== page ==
The Penal Substitutionary teaching of the Atonement (sometimes referred to as the Forensic theory of the Atonement) following Scripture, insists that Jesus Christ, consistent with the Covenant of Redemption, by His own choice, became obedient unto the sacrificial death of the Cross. In the doing of so, the Lord Christ satisfied, as a substitute, the just penal demands of God’s law against elect sinners with the consequence that the punishment that should have fallen on elect sinners is understood to have been fallen upon Christ. The whole idea is encapsulated in Peter’s phraseology that, “Christ died for sins once for all; the just for the unjust.”
The centrality of this doctrine is so important that any denial of the Forensic theory of the Atonement leaves us with a Christianity that is completely redefined. Indeed, this is so much true that those who profess Christianity yet deny the penal substitutionary doctrine of the atonement profess a different Christianity than those who profess Christ while affirming the penal substitutionary atonement. A different Christianity ensues when the Forensic doctrine of the atonement is deleted.
This also means that all who affirm a hypothetical universal atonement whereby Christ dies for all in theory but where the intent of the hypothetical universal atonement is limited by sovereign man confess a thoroughly different Christianity than those who submit to the Scriptures teaching of Penal substitutionary atonement where the intent of the atonement is limited by our Sovereign God.
Now, felicitous inconsistency sometimes keeps these different expressions from coming into the collision that they rightfully should be involved in but at the end of the day Christianity with a penal substitutionary atonement and Christianity without a penal substitutionary atonement are both Christianity the same way that Marxism without a Hegelian dialectic is the same as Marxism with a Hegelian dialectic.
As Dabney noted on this score,
“This issue is cardinal. As the Churches of all ages has understood the Scriptures, the whole plan of gospel redemption rests upon this substitution of Christ as its corner-stone. He who overthrows the corner-stone overthrows the building. The system which he rears without this foundation may be named Christianity by him, but it will be another building, his own handiwork, not that of God — another gospel.”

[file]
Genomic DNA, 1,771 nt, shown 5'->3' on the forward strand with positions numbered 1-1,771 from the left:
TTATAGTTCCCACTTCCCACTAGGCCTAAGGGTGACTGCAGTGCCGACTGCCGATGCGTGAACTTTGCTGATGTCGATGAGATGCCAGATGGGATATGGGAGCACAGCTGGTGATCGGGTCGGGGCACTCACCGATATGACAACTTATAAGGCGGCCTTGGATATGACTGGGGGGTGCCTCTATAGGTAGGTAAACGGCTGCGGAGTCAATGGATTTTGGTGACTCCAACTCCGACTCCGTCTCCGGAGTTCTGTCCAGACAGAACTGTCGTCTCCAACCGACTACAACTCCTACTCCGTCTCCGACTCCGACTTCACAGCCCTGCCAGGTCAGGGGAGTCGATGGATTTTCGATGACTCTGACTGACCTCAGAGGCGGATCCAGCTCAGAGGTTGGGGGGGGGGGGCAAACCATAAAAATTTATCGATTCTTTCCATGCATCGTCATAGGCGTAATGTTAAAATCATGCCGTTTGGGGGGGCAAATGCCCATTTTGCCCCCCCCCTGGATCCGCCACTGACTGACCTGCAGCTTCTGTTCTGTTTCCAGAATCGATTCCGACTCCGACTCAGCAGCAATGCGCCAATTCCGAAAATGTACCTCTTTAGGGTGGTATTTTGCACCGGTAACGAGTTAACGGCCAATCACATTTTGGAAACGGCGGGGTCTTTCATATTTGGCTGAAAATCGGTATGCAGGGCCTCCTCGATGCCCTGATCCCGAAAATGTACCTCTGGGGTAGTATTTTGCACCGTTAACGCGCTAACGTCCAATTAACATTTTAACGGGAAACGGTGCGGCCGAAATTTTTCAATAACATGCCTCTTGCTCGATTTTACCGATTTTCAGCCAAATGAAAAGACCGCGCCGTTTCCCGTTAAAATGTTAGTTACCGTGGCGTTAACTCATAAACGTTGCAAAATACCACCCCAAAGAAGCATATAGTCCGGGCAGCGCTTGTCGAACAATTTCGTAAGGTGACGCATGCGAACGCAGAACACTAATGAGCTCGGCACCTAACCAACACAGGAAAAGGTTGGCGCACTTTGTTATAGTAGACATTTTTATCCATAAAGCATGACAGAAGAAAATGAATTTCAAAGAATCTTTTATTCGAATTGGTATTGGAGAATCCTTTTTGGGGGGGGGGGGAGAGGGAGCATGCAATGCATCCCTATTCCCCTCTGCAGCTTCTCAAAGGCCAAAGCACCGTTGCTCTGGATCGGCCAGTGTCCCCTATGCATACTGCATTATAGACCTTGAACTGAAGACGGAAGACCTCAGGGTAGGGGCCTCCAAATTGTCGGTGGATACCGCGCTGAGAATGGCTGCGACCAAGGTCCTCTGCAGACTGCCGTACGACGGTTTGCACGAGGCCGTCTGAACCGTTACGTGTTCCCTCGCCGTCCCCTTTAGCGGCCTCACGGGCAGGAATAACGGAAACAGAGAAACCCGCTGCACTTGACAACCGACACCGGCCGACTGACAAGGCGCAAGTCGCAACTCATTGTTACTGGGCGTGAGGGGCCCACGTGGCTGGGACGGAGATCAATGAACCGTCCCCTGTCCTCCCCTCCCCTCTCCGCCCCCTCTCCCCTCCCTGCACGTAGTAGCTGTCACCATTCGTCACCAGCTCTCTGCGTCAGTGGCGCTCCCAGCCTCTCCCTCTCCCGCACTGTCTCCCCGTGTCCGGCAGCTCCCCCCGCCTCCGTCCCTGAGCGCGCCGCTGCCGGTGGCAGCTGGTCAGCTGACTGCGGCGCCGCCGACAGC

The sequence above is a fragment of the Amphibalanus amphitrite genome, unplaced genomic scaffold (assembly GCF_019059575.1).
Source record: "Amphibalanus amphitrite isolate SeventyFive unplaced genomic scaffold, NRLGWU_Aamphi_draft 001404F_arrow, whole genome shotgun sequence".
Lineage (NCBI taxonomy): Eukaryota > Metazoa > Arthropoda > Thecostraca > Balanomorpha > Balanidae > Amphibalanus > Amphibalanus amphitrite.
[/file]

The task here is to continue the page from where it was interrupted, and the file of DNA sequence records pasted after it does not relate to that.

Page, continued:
The cash value of this observation is that non Reformed churches (Holiness Churches, Lutheran Churches, Roman Catholic Churches, Eastern Orthodox Churches, Pentecostal Churches, and assorted Free Will Baptist Churches) teach a different Christianity than Reformed Churches. People would be do well to be aware of this
In the next few paragraphs I hope to explain why this is the case. I want to zero in on the impact upon other historic Christian theological doctrines that a denial of penal substitutionary atonement necessitates.
When we examine Theology proper we note that a denial of the Forensic doctrine of the atonement calls in to question God’s distributive justice. No substitutionary atonement means that God is not just and He is not just because the penalty that sin requires is never fully leveraged. If Christ is not on the Cross bearing the just and exact penalty required due to the breaking of God’s law then God is not just in letting sin go unrequited as promised. God’s perfect holiness is also called into question. If sin is not visited with its just penalty then the character of God is seen as accommodating sin. Sin is not seen as sinful as it really is where sin is not visited with the full measure of penalty as taught in the penal substitutionary doctrine as it reflects Scripture. All of this in turn calls in to question God’s immutability. If God was a perfect being in His justice, and holiness and then transmuted into a God who was not perfect in His justice and holiness as seen in not visiting sin with its full penal consequences then God’s un-changeableness is automatically called into question.